USCIS: Approval Notices May (Temporarily) Evidence Authorization to Work in US

Written by David S. Rugendorf Faced with logistical difficulties in producing work authorization documents (EAD cards), a growing backlog of applications and related litigation, the USCIS announced yesterday (August 19, 2020) that it would, in limited circumstances, allow paper I-797 approval notices to suffice as evidence of employment authorization, even though these notices explicitly state that they are not valid as evidence of same. US … Continue reading USCIS: Approval Notices May (Temporarily) Evidence Authorization to Work in US

President Suspends Temporary Entry of Certain Nonimmigrants Due to COVID-19 Related Unemployment Rates

Written by Jaclyn D. Granet and Janice Luo After several days of extensive media coverage and speculation, on June 22, 2020, President Trump issued a new immigration-related proclamation, the full text of which is available here. Per the administration, this new proclamation was released in response to the growing American unemployment rate due to the COVID-19 global pandemic. The most notable order in this proclamation … Continue reading President Suspends Temporary Entry of Certain Nonimmigrants Due to COVID-19 Related Unemployment Rates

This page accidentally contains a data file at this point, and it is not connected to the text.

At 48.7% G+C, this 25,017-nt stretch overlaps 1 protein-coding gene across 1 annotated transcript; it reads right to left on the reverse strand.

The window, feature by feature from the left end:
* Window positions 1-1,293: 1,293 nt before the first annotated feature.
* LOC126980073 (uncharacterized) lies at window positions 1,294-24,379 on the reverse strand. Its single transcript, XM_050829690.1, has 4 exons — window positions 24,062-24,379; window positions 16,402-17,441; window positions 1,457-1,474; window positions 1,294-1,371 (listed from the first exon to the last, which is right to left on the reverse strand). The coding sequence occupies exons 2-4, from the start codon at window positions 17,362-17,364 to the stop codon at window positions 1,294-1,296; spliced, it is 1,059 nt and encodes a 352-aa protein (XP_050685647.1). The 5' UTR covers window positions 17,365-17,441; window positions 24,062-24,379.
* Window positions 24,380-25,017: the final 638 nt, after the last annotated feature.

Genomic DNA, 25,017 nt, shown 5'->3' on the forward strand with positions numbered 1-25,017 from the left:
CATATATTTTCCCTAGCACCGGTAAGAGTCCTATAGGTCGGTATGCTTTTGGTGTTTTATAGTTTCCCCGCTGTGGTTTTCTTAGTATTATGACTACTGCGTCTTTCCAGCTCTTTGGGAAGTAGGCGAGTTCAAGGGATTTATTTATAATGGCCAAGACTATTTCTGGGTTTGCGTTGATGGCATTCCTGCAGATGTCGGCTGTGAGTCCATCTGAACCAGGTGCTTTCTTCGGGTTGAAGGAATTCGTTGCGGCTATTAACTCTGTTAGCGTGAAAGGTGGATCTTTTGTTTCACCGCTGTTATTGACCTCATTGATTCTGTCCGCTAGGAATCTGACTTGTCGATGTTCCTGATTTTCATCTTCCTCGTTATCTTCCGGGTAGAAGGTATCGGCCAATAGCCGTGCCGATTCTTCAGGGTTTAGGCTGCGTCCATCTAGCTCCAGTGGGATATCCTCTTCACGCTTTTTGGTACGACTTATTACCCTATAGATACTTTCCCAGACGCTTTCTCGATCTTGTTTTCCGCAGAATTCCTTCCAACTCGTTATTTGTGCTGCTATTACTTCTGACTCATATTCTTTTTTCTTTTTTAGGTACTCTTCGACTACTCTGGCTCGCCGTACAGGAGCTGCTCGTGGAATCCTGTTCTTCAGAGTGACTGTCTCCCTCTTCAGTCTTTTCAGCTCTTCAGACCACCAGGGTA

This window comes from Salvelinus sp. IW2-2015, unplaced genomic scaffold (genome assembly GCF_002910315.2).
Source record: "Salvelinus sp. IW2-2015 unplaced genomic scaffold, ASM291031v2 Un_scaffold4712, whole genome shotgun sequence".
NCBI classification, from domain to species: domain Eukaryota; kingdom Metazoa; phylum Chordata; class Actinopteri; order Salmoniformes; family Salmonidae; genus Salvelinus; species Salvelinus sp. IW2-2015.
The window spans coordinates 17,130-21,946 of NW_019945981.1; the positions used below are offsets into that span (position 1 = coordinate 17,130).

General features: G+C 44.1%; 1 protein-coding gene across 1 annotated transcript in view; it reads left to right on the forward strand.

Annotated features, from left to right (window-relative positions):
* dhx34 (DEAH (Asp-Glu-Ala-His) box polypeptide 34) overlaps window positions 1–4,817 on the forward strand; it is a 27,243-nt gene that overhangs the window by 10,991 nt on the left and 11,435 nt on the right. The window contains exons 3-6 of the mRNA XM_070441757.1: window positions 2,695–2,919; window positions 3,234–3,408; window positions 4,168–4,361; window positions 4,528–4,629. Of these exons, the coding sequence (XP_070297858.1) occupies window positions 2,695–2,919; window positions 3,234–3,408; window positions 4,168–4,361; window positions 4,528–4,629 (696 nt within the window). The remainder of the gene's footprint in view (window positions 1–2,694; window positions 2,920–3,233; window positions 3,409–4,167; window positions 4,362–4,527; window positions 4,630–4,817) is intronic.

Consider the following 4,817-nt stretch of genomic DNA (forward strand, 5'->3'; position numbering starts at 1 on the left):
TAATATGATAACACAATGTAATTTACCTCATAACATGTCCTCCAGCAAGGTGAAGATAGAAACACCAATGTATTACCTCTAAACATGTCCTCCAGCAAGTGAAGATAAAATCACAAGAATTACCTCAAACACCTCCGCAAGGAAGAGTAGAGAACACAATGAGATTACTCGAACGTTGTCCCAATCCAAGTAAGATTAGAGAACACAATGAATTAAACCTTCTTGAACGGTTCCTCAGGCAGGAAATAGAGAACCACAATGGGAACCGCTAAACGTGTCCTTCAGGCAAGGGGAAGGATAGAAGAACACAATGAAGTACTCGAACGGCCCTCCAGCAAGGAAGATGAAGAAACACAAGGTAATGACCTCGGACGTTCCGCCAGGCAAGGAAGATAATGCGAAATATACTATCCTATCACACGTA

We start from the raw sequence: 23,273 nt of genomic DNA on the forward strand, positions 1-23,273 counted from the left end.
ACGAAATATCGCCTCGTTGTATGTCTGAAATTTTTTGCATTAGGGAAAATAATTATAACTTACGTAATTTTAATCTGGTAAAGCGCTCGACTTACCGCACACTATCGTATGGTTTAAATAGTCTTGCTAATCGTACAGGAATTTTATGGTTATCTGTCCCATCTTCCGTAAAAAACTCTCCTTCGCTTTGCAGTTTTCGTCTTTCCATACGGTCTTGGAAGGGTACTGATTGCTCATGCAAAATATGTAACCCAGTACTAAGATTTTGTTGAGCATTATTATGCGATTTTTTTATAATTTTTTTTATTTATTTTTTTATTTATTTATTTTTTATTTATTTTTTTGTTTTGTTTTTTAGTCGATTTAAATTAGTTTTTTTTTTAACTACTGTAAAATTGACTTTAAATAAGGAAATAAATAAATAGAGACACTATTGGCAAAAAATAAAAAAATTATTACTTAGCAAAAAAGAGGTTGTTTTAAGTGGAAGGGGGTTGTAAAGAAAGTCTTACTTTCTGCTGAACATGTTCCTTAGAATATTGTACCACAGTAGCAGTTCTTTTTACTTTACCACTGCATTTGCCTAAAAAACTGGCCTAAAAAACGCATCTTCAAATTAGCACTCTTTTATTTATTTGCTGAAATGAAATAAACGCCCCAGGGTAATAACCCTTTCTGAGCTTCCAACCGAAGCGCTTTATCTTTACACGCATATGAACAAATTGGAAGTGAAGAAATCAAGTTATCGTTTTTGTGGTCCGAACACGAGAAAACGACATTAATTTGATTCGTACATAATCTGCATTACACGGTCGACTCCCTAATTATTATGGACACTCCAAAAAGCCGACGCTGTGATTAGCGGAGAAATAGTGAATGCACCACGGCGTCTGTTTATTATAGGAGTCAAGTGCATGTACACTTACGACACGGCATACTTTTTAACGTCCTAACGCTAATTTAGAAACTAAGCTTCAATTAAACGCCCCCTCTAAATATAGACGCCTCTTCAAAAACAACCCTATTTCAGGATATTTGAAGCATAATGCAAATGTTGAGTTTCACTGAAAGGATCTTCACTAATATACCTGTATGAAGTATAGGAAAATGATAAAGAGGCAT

MSK Minute: Stephen Blaker Reviews Immigration Considerations for Reopening

In this video, MSK immigration attorney Stephen Blaker reviews the various process changes and travel restrictions that have been imposed by the federal immigration agencies in response to COVID-19. What impact could this have on your reopening plans? If you have any questions or would like to discuss further, please contact Stephen at s1b@msk.com. Continue reading MSK Minute: Stephen Blaker Reviews Immigration Considerations for Reopening

Immigration Proclamation Sets Limited Curbs

President Suspends Temporary Entry of Certain Immigrants Due to COVID-19 Economic Fallout

Written by David S. Rugendorf